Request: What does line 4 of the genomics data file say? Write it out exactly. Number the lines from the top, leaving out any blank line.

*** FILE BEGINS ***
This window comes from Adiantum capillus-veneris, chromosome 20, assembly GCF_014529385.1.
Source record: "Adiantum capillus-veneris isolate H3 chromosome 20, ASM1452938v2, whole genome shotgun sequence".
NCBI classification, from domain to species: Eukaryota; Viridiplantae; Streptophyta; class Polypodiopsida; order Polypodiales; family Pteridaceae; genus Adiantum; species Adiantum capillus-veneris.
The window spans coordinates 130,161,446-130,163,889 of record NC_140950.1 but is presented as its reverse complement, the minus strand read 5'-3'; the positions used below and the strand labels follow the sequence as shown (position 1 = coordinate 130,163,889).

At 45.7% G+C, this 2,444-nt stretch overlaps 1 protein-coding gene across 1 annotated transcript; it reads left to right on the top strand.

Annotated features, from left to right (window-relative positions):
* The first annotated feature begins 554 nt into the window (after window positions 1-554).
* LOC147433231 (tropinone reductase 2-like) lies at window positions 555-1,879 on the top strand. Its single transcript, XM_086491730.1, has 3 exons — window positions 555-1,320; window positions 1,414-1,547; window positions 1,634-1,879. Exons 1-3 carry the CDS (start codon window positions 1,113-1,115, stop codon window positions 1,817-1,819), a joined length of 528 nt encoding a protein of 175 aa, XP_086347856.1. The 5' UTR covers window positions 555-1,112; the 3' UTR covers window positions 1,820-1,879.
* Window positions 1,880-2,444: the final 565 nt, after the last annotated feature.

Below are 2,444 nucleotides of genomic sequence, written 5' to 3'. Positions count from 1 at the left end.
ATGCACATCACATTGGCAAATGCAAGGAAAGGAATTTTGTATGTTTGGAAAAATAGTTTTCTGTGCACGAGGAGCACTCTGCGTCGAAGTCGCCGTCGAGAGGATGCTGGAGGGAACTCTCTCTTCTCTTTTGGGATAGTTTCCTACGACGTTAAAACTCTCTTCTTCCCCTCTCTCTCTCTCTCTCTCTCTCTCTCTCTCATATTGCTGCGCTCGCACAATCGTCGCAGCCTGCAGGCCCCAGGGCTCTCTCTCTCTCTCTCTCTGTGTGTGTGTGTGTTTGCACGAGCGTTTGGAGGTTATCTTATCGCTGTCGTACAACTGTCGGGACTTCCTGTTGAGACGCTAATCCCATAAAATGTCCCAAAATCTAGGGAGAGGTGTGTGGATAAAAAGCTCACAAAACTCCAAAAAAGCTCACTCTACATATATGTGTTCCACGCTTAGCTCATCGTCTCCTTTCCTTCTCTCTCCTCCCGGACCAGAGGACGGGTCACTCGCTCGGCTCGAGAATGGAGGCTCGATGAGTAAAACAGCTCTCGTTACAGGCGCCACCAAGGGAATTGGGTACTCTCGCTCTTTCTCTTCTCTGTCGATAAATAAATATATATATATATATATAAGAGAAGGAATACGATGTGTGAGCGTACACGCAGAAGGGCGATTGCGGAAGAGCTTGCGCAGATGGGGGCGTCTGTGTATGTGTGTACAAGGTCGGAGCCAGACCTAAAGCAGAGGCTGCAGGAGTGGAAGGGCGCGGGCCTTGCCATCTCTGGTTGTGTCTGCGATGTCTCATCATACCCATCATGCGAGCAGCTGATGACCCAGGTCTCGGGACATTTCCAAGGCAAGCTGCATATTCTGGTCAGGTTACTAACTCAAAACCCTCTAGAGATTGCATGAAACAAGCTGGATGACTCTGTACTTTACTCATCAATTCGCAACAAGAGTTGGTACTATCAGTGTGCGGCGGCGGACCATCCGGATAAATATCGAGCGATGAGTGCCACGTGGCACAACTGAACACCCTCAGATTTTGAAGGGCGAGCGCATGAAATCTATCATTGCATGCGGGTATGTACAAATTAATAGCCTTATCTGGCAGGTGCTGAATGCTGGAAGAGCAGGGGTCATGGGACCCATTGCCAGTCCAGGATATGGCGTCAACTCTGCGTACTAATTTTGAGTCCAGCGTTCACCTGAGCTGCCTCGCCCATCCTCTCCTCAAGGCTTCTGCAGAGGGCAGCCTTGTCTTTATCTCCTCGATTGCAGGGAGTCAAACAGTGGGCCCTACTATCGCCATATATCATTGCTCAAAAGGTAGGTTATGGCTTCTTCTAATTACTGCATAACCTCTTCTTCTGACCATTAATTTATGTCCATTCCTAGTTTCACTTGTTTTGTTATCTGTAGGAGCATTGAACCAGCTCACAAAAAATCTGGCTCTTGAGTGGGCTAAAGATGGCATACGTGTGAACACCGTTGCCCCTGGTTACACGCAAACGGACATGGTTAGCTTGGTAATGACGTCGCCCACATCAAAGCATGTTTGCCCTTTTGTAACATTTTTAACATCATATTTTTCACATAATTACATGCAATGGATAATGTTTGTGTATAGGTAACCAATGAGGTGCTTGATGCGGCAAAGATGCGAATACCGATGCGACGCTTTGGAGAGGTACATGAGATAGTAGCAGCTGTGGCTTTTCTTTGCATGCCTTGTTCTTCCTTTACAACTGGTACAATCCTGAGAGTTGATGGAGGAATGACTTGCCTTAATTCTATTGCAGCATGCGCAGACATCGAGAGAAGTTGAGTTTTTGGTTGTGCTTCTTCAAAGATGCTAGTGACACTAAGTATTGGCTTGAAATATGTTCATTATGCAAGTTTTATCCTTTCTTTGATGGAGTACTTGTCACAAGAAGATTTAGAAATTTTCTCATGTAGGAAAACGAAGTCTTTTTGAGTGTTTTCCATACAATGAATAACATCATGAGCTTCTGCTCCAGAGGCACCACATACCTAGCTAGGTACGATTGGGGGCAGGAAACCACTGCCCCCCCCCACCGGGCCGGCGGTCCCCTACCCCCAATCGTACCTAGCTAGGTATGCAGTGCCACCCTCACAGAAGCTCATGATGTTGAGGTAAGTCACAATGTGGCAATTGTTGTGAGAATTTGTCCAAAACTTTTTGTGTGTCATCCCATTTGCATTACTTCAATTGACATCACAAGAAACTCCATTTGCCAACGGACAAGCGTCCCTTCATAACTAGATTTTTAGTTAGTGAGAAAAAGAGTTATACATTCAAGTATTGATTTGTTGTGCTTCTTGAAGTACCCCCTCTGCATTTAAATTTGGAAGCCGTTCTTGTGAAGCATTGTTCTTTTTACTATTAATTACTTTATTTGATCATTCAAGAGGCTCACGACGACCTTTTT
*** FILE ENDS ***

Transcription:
The window spans coordinates 130,161,446-130,163,889 of record NC_140950.1 but is presented as its reverse complement, the minus strand read 5'-3'; the positions used below and the strand labels follow the sequence as shown (position 1 = coordinate 130,163,889).